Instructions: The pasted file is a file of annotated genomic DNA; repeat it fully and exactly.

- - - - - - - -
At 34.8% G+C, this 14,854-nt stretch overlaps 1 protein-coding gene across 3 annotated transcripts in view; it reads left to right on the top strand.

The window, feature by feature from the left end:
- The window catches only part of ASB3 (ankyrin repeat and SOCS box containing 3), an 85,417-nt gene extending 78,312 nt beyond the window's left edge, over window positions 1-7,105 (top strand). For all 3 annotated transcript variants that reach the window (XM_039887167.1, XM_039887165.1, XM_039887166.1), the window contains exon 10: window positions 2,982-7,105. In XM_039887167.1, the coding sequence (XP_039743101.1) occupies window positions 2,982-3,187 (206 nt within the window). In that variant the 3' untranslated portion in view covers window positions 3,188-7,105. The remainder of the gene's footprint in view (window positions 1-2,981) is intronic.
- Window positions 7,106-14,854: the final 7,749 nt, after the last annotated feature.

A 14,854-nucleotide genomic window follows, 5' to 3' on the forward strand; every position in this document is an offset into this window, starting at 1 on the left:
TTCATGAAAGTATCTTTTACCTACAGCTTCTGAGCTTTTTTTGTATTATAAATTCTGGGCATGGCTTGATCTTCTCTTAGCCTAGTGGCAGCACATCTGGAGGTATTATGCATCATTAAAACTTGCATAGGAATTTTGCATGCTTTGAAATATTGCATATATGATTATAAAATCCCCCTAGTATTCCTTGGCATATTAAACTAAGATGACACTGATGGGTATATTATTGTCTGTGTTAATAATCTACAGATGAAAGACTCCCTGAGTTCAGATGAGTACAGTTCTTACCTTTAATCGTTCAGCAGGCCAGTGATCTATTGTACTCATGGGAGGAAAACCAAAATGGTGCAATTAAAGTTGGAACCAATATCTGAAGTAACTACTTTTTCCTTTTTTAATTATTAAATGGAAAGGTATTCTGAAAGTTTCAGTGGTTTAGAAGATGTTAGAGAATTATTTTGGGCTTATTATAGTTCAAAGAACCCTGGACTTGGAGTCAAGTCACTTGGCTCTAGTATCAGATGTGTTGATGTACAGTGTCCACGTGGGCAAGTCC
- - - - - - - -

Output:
At 34.8% G+C, this 14,854-nt stretch overlaps 1 protein-coding gene across 3 annotated transcripts in view; it reads left to right on the top strand.

The window, feature by feature from the left end:
- The window catches only part of ASB3 (ankyrin repeat and SOCS box containing 3), an 85,417-nt gene extending 78,312 nt beyond the window's left edge, over window positions 1-7,105 (top strand). For all 3 annotated transcript variants that reach the window (XM_039887167.1, XM_039887165.1, XM_039887166.1), the window contains exon 10: window positions 2,982-7,105. In XM_039887167.1, the coding sequence (XP_039743101.1) occupies window positions 2,982-3,187 (206 nt within the window). In that variant the 3' untranslated portion in view covers window positions 3,188-7,105. The remainder of the gene's footprint in view (window positions 1-2,981) is intronic.
- Window positions 7,106-14,854: the final 7,749 nt, after the last annotated feature.

A 14,854-nucleotide genomic window follows, 5' to 3' on the forward strand; every position in this document is an offset into this window, starting at 1 on the left:
TTCATGAAAGTATCTTTTACCTACAGCTTCTGAGCTTTTTTTGTATTATAAATTCTGGGCATGGCTTGATCTTCTCTTAGCCTAGTGGCAGCACATCTGGAGGTATTATGCATCATTAAAACTTGCATAGGAATTTTGCATGCTTTGAAATATTGCATATATGATTATAAAATCCCCCTAGTATTCCTTGGCATATTAAACTAAGATGACACTGATGGGTATATTATTGTCTGTGTTAATAATCTACAGATGAAAGACTCCCTGAGTTCAGATGAGTACAGTTCTTACCTTTAATCGTTCAGCAGGCCAGTGATCTATTGTACTCATGGGAGGAAAACCAAAATGGTGCAATTAAAGTTGGAACCAATATCTGAAGTAACTACTTTTTCCTTTTTTAATTATTAAATGGAAAGGTATTCTGAAAGTTTCAGTGGTTTAGAAGATGTTAGAGAATTATTTTGGGCTTATTATAGTTCAAAGAACCCTGGACTTGGAGTCAAGTCACTTGGCTCTAGTATCAGATGTGTTGATGTACAGTGTCCACGTGGGCAAGTCC